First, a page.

Related topics: hunterdon-county, tewksbury


Importance of Green Body Care

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Dr. Vinay Desai“The Importance of Green Body Care"SATURDAY
Dr. Vinay Desai is a naturalist and a pharmaceutical scientist with a Ph.D. in Pharmaceutical Sciences, and an MBA. He holds 15+ patents & 15+ publications in a wide variety of scientific disciplines and has invented novel targeted therapeutic agents. Dr. Desai is the co-founder and CEO of Dr. Desai Soap which is a manufacturer of premium all natural goat’s milk ayurvedic herbal skin care solutions. Dr. Desai Soap is a Green America Approved business. Dr. Desai is a naturalist who lives on a family owned solar powered farm in Tewksbury NJ featured in the New Jersey Country Side Magazine. Through community awareness programs, Dr. Desai has helped educate people in the sustainable practices of using solar power and green personal care productshttp://gardenstategreenfest.com/breakoutspeakers.html


Would you bathe with Formaldehyde?

Would you bathe or clean with Formaldehyde? You may be doing just that!
by Dr Desai
Dr. Desai is dedicated to educating consumers about the dangers that we may bring into our homes or use on our bodies every day.  Dr. Desai has been trying to inform his clients of the dangers of some ingredients used in soaps, shampoos and other products that we trust and use daily. These may be products that we have used for years, that we may assume to be safe because they are on a store shelf and legally available for purchase by the public.  Some of these products contain DMDM Hydantoin which is a widely used preservative in many of our personal hygiene products, household cleaners and more.  DMDM Hydantoin releases Formaldehyde[1].  Formaldehyde is never listed on the ingredients because it is the use of a precursor such as DMDM Hydantoin that releases formaldehyde.  There are not many individuals that would knowingly apply formaldehyde to their skin regardless of its effectiveness as an antimicrobial.  Formaldahyde is known to cause dermatitis and eczema.  DMDM Hydantoin is an antimicrobial formaldehyde releaser preservative with the trade name Glydant.  It is a Chemical compound belonging to a class of compounds known as hydantoins.  It is used in the cosmetics industry as a preservative because the formaldehyde makes the environment less favorable to the microorganisms.  There are more dangers to using a product on your skin that releases formaldehyde, including the danger of cancer.  Formaldehyde has recently been declared a carcinogen and listed in the 12th Report on Carcinogens[2], compiled by the National Toxicology Program(NTP)under the Department of Health & Human Services (HHS).  This may be a step in the right direction, but this does not mean the DMDM Hydantoin will no longer be found in your soaps, shampoos, or hair gel.  This just means that the listing of formaldehyde potential carcinogenic will be available to the public. There has been no ban on the use of formaldehyde releasing preservatives or formaldehyde itself, at least not yet.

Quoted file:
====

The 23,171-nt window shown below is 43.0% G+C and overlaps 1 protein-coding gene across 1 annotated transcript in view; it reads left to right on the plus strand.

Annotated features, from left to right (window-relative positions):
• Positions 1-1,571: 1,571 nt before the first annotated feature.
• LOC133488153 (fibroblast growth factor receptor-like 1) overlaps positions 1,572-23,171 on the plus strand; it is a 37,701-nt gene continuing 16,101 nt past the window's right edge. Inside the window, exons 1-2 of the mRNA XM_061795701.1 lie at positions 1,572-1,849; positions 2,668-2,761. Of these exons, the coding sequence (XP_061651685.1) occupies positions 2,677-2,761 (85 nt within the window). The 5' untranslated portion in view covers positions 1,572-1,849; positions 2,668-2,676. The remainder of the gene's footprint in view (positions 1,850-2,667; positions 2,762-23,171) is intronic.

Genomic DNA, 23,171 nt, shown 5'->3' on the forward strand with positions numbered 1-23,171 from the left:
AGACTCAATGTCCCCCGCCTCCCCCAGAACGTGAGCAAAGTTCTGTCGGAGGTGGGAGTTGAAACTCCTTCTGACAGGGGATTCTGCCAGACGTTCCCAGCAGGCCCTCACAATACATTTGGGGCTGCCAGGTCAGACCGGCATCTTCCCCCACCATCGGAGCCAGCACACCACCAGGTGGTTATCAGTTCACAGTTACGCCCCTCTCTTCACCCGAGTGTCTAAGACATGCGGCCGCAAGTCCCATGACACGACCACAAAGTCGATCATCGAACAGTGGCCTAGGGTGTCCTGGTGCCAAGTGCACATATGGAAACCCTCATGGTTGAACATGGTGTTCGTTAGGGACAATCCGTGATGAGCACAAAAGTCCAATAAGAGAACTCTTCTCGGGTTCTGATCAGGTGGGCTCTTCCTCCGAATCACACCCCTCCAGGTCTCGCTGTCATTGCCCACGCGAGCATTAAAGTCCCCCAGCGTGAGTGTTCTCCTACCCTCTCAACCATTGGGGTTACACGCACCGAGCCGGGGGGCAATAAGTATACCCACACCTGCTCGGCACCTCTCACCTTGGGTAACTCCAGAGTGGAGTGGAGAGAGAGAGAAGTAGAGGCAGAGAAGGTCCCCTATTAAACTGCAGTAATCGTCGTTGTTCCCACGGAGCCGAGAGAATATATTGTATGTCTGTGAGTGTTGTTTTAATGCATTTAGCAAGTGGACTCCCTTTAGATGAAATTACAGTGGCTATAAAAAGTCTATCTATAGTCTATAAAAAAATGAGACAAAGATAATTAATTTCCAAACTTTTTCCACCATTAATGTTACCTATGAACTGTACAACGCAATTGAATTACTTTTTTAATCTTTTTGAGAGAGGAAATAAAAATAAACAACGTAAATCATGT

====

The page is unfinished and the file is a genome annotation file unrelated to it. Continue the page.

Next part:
We may not be able to do anything about the formaldehyde that’s in the wood that our houses may have been built with, but we can take control of the choices that we make when it comes to the products that we use.  We can also join The Campaign for Safe Cosmetics which recently announced the introduction of the Safe Cosmetics Act of 2011 (H.R.2359), which would give the Food and Drug Administration authority to ensure that all personal care products, from shampoo to lipstick, are free of harmful ingredients and that all ingredients in the product are disclosed.  Existing law, which has not been updated since 1938, has loopholes that allow chemicals linked to cancer, birth defects, learning disabilities and other illnesses in products we use on our bodies every day.  If you haven't yet, please ask your Representative to co-sponsor this important bill! It takes a minute to log onto the web site for the Campaign for Safe Cosmetics at http://org2.democracyinaction.org/o/5500/p/dia/action/public/?action_KEY=7022  and forward your request for their support of this bill.  This bill will help to protect the average consumer from hidden dangers and may force the reform of the cosmetic industry to stop using harmful ingredients.  You can visit the Household Product Safety website at http://householdproducts.nlm.nih.gov/cgi-bin/household/brands?tbl=chem&id=2211&query=+hydantoin&searchas=TblChemicalsfor a list of products that contain DMDM Hydantoin.  Not all products that contain DMDM Hydantoin are guaranteed to be listed, so always check the ingredient label on your personal care products in addition to doing your own research.  If you do not understand the ingredients used in your favorite personal care products, feel free to post your questions on DrDesaiSoap.com via “Ask Dr. Desai” at http://www.drdesaisoap.com/pages/Ask-Dr.-Desai.html.